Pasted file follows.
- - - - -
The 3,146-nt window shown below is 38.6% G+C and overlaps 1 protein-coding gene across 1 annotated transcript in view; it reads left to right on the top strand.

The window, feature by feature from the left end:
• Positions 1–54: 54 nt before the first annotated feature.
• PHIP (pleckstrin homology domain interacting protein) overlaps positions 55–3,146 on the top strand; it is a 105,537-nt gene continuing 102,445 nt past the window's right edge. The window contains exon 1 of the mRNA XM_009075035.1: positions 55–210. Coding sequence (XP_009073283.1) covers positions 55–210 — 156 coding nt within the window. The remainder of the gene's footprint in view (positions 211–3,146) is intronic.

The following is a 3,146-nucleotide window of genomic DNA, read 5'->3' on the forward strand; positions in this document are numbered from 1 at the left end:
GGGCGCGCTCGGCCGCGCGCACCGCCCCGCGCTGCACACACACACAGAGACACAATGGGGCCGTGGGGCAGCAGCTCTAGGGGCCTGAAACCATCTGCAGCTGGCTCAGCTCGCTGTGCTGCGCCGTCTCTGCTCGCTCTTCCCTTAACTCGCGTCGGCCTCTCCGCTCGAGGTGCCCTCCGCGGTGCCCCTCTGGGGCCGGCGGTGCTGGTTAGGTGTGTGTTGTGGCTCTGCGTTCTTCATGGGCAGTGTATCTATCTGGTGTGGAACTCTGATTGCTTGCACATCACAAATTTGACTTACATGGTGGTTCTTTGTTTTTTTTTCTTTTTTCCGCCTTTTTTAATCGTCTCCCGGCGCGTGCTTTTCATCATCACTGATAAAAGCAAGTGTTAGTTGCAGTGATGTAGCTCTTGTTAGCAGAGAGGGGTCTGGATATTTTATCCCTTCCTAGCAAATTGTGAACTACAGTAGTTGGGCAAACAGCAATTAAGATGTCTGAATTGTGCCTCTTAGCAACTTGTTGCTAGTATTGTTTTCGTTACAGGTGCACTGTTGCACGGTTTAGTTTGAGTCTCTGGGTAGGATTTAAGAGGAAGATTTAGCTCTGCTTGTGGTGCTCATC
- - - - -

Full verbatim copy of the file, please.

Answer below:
The 3,146-nt window shown below is 38.6% G+C and overlaps 1 protein-coding gene across 1 annotated transcript in view; it reads left to right on the top strand.

The window, feature by feature from the left end:
• Positions 1–54: 54 nt before the first annotated feature.
• PHIP (pleckstrin homology domain interacting protein) overlaps positions 55–3,146 on the top strand; it is a 105,537-nt gene continuing 102,445 nt past the window's right edge. The window contains exon 1 of the mRNA XM_009075035.1: positions 55–210. Coding sequence (XP_009073283.1) covers positions 55–210 — 156 coding nt within the window. The remainder of the gene's footprint in view (positions 211–3,146) is intronic.

The following is a 3,146-nucleotide window of genomic DNA, read 5'->3' on the forward strand; positions in this document are numbered from 1 at the left end:
GGGCGCGCTCGGCCGCGCGCACCGCCCCGCGCTGCACACACACACAGAGACACAATGGGGCCGTGGGGCAGCAGCTCTAGGGGCCTGAAACCATCTGCAGCTGGCTCAGCTCGCTGTGCTGCGCCGTCTCTGCTCGCTCTTCCCTTAACTCGCGTCGGCCTCTCCGCTCGAGGTGCCCTCCGCGGTGCCCCTCTGGGGCCGGCGGTGCTGGTTAGGTGTGTGTTGTGGCTCTGCGTTCTTCATGGGCAGTGTATCTATCTGGTGTGGAACTCTGATTGCTTGCACATCACAAATTTGACTTACATGGTGGTTCTTTGTTTTTTTTTCTTTTTTCCGCCTTTTTTAATCGTCTCCCGGCGCGTGCTTTTCATCATCACTGATAAAAGCAAGTGTTAGTTGCAGTGATGTAGCTCTTGTTAGCAGAGAGGGGTCTGGATATTTTATCCCTTCCTAGCAAATTGTGAACTACAGTAGTTGGGCAAACAGCAATTAAGATGTCTGAATTGTGCCTCTTAGCAACTTGTTGCTAGTATTGTTTTCGTTACAGGTGCACTGTTGCACGGTTTAGTTTGAGTCTCTGGGTAGGATTTAAGAGGAAGATTTAGCTCTGCTTGTGGTGCTCATC